Son #1, who is legally blind without his funky glasses, really likes Dresden Optometry in Toronto, so Ted set up an appointment while we were still in Mexico. After a stroll through the Eaton Centre to gawk at the glass roof reconstruction happening there, AND doing a quick tour of the Toronto Courthouse (aka “Old City Hall”), off we went.

Photo credit: BlogTO.
Pictures are not allowed inside the courthouse on weekdays when court is in session, but you can find wonderful ones of both the exterior detail and interior here: https://www.torontojourney416.com/torontos-old-city-hall/

At Dresden Optometry, the young (every professional we interact with these days is “young”) optician was personable and VERY thorough, eliminating scary possibilities like glaucoma and macular degeneration, before verifying “secondary cataracts”, officially called … PCO! This may be one of the very rare cases where Googling came up with the right diagnosis. Fortunately, it’s fixable: a laser or needle used to pierce the “capsule”, which should restore Ted’s vision to its post-cataract-surgery 20/30. We also got the good news that PCO does not recur. We left with the diagnosis and the promise of a letter to give to an ophthalmologist in BC.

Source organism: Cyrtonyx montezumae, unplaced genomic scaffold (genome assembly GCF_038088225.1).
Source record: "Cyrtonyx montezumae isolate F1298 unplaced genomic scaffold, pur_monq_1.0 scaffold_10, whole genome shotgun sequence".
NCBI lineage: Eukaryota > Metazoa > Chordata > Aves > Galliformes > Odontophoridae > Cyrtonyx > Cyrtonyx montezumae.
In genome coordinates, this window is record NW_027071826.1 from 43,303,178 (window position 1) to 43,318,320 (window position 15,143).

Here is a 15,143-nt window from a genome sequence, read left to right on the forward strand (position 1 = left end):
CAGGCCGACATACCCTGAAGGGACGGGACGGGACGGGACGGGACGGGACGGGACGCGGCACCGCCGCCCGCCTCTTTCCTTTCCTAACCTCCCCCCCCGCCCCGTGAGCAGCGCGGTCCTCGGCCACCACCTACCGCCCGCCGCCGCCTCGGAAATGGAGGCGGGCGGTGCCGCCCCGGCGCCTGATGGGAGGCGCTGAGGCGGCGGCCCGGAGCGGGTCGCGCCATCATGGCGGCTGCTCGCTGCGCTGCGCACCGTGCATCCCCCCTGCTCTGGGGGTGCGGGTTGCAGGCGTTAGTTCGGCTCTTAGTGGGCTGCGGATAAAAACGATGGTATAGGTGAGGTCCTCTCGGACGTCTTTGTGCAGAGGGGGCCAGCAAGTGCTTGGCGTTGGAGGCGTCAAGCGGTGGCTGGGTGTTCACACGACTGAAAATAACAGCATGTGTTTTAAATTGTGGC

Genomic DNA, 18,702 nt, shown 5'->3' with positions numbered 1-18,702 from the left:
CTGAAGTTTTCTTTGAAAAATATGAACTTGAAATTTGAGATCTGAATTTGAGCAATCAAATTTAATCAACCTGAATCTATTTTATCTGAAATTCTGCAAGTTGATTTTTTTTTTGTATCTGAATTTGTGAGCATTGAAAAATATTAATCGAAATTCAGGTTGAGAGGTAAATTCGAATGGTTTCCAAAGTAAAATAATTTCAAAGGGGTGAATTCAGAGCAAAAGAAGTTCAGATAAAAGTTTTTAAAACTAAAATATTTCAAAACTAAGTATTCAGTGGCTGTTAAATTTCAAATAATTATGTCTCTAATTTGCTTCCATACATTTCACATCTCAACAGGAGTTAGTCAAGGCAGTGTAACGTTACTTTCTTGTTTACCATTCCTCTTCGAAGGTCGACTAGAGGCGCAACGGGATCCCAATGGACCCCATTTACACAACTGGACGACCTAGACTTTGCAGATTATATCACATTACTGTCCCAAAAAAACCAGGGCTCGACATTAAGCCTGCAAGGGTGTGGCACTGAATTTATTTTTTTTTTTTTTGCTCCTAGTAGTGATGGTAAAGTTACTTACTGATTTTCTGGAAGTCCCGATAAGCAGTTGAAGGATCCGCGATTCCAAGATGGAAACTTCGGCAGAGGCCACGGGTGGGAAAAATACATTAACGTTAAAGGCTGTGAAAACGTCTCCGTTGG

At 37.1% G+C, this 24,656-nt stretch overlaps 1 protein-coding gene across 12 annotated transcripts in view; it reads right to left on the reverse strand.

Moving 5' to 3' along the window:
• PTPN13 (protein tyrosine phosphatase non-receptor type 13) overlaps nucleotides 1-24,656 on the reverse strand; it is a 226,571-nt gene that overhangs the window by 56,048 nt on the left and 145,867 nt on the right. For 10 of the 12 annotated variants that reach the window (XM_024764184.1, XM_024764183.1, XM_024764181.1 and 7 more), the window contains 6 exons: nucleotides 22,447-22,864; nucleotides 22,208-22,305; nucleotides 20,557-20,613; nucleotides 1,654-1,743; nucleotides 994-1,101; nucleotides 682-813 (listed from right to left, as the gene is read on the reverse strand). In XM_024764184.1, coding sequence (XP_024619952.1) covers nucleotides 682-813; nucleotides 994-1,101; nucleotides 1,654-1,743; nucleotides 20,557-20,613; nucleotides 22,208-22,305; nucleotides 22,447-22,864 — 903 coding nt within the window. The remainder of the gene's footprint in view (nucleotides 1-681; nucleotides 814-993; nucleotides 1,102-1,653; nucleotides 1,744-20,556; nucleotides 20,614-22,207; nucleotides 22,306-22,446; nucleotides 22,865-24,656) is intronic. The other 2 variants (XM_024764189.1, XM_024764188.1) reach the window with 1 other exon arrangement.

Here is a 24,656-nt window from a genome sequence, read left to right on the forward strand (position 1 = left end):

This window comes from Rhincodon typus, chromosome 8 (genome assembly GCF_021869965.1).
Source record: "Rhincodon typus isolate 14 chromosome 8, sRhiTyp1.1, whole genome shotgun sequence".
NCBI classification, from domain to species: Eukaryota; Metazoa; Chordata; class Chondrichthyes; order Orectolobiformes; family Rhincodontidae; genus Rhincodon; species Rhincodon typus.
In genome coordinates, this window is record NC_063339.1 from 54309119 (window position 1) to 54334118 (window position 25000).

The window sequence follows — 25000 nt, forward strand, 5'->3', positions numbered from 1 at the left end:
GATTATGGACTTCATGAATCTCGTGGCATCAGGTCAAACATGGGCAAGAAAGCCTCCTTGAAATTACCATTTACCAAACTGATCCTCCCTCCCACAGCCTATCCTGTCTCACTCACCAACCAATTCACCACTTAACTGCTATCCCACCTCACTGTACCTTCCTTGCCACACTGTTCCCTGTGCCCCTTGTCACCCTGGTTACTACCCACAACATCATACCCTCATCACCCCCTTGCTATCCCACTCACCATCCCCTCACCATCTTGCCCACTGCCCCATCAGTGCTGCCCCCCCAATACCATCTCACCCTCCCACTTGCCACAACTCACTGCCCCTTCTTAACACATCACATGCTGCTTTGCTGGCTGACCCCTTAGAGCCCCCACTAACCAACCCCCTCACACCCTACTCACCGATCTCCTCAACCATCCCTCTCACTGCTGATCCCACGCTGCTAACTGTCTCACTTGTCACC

The laser surgery to fix PCO is a quick outpatient process, but is not considered “urgent” surgery; we expect to be able to get it done at some point over our summer/fall time in Coquitlam, but perhaps not before our trip to Ireland. That would be disappointing for Ted and his photography. Of course, his camera can auto-focus and make up for some of what his eyes currently cannot do, but it would be so much more fun for him to see the glories of Ireland clearly.